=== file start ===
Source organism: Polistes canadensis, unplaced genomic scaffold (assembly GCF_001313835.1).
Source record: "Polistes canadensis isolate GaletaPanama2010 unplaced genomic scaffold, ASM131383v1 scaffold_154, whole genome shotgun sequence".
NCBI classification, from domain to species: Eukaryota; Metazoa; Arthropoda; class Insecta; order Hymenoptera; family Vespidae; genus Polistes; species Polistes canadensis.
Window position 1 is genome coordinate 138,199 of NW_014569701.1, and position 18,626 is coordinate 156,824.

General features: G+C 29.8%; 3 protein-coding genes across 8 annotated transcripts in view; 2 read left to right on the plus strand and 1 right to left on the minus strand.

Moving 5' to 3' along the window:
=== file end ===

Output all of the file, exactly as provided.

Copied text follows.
Source organism: Polistes canadensis, unplaced genomic scaffold (assembly GCF_001313835.1).
Source record: "Polistes canadensis isolate GaletaPanama2010 unplaced genomic scaffold, ASM131383v1 scaffold_154, whole genome shotgun sequence".
NCBI classification, from domain to species: Eukaryota; Metazoa; Arthropoda; class Insecta; order Hymenoptera; family Vespidae; genus Polistes; species Polistes canadensis.
Window position 1 is genome coordinate 138,199 of NW_014569701.1, and position 18,626 is coordinate 156,824.

General features: G+C 29.8%; 3 protein-coding genes across 8 annotated transcripts in view; 2 read left to right on the plus strand and 1 right to left on the minus strand.

Moving 5' to 3' along the window: